ESCONDIDO, Calif. — A federal judge last month rejected Stone Brewing’s motion for a preliminary injunction in the craft brewer’s lawsuit claiming MillerCoors’ revamped packaging for its Keystone brand infringes on the craft brewer’s trademark.

In denying the injunction, U.S. District Judge Roger T. Benitez wrote that Stone failed to meet the requirement that a plaintiff must “demonstrate a likelihood of irreparable injury — not just a possibility — in order to obtain preliminary relief.”

“Stone falls short of establishing that absent a preliminary injunction, it would suffer irreparable harm,” Benitez wrote. “Stone has demonstrated that it has a moderately strong infringement claim against Miller, but not that it would suffer irreparable harm absent a preliminary injunction. This second finding alone is enough to deny Stone’s request for a preliminary injunction.”

In February 2018, Stone Brewing filed a lawsuit alleging MillerCoors’ 2017 “visual refresh” of Keystone infringes on Stone’s trademark and is likely to confuse customers about the source of Keystone beer. Miller’s “refreshed” can design took “KEYSTONE” and separated “KEY” and “STONE” onto separate lines, according to court documents.

In its answer to Stone’s lawsuit, MillerCoors stated it has advertised Keystone as Stone and Stones since at least 1995, a year before Stone Brewing was founded, and its use of Stone/Stones does not infringe on the craft brewer’s trademark.

Despite the court’s denial of Stone’s motion, executives at the craft brewery declared victory based on the ruling’s finding that Stone’s trademark infringement claim is “moderately strong” and that its trademark is “indisputable” with “protectable ownership.”

“This is a very big deal,” stated Greg Koch, Stone Brewing executive chairman and co-founder. “The court’s order confirms what we knew: that MillerCoors should be ashamed of what they have been doing. All along this has been a clear-cut infringement case, and now we can focus our resources on proving the significant damages done to the good name of Stone Brewing.”

Added CEO Dominic Engels: “We are pleased that the court recognized the validity of Stone’s infringement claims. MillerCoors has made hundreds of millions of dollars from rebranding Keystone in a way that infringes on our trademark. It also has hurt Stone and our brand. We look forward to presenting this evidence to the court at trial.”

MillerCoors issued a statement saying it was “pleased” with the ruling.

“Clearly the court saw this as we did, which is that the motion lacked merit,” the brewer stated. “We maintain we always used our Keystone trademark in an appropriate manner, and have easily refuted claims to the contrary.”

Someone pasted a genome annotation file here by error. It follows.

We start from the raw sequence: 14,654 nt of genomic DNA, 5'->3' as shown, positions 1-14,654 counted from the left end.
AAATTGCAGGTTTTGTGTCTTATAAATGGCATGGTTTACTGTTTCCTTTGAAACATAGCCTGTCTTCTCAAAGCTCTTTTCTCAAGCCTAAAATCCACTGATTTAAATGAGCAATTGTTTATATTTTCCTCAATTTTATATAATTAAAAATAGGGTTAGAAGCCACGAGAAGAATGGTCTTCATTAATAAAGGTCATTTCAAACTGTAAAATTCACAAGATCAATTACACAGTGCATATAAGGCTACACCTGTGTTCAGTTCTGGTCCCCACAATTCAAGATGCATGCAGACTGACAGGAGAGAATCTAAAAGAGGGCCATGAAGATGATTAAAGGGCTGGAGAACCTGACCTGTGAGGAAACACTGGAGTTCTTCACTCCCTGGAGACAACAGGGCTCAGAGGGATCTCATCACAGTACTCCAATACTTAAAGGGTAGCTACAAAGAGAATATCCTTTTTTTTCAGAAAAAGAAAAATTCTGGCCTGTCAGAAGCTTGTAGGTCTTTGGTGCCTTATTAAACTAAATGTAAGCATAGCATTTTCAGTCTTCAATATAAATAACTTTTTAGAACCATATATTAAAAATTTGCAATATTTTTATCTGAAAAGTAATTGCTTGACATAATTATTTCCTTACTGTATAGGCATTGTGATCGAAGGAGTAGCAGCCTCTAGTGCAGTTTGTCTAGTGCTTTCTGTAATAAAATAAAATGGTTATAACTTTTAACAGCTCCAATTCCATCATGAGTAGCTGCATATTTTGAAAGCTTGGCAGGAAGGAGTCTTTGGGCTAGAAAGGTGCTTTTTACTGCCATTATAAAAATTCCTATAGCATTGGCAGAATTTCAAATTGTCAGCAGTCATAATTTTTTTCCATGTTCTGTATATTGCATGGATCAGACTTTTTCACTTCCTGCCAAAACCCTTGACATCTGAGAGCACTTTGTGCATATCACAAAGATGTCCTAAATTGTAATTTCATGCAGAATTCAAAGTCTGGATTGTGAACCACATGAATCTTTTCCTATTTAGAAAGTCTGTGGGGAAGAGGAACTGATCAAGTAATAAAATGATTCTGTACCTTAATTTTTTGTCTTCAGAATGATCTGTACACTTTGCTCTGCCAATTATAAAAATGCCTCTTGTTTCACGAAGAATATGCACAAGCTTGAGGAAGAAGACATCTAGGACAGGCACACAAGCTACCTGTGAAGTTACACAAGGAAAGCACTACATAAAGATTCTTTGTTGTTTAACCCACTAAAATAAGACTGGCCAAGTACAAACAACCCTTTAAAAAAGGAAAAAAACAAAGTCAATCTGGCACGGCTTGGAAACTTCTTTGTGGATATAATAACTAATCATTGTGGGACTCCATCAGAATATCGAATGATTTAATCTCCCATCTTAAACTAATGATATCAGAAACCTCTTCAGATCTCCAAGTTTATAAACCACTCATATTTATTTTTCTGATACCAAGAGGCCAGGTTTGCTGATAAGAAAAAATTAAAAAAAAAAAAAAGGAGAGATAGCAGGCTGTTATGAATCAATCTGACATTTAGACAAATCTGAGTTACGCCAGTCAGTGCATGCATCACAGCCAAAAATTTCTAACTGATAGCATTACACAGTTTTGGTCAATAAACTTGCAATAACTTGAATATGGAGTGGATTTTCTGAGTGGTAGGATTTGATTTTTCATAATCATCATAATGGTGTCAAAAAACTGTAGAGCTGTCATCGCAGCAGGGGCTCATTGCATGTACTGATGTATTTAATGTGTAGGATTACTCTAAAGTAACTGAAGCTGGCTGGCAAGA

Stillhouse Spirits Sues Bacardi For $100M

WILMINGTON, Del. (PRNewswire) — The head of Stillhouse Spirits last month sued Bacardi Limited for $100 million for extortion, fraud and financial malfeasance.

In his lawsuit, Brad Beckerman, founder, CEO and chairman of Stillhouse, alleges the company is in “mortal danger” due to the financial malfeasance of Bacardi and the other financial partners. Bacardi, which acquired a minority stake in Stillhouse more than four years ago, is trying to coerce a buyout at substantially below market value, according to the lawsuit.

“Bacardi convinced Beckerman to provide it inside access and control of Stillhouse through a series of false representations and promises of support,” the lawsuit alleges. “To induce Beckerman to relinquish majority ownership and control of Stillhouse, Bacardi represented to Beckerman that it would in the future bring Stillhouse ‘in house’ by buying all of the equity of Stillhouse, including Beckerman’s, at a fair market price.”

The lawsuit claims that in February and March, the company saw record-breaking sales, and Bacardi has “schemed to take the company on the cheap,” and has “cut off funding for the company.”

In a statement to The Spirits Business, Bacardi said it has provided Stillhouse “with significant ongoing financial and other support” since acquiring its share of the company.

“Despite our substantial backing, management repeatedly failed to deliver on the company’s business plan and Stillhouse is now on the verge of bankruptcy,” Bacardi stated. “Under the leadership of CEO Brad Beckerman, the company has repeatedly failed to deliver the growth promised, and continued to spend beyond the board-approved budgets.”

Beckerman’s lawsuit characterizes Bacardi’s proposition as a “take-it-or-leave-it offer … for Stillhouse to transfer all of its assets to Bacardi for no upfront payment to the company or to any of the minority members.”

Hip-hop artist G-Eazy is an investing partner and co-creative director of Stillhouse.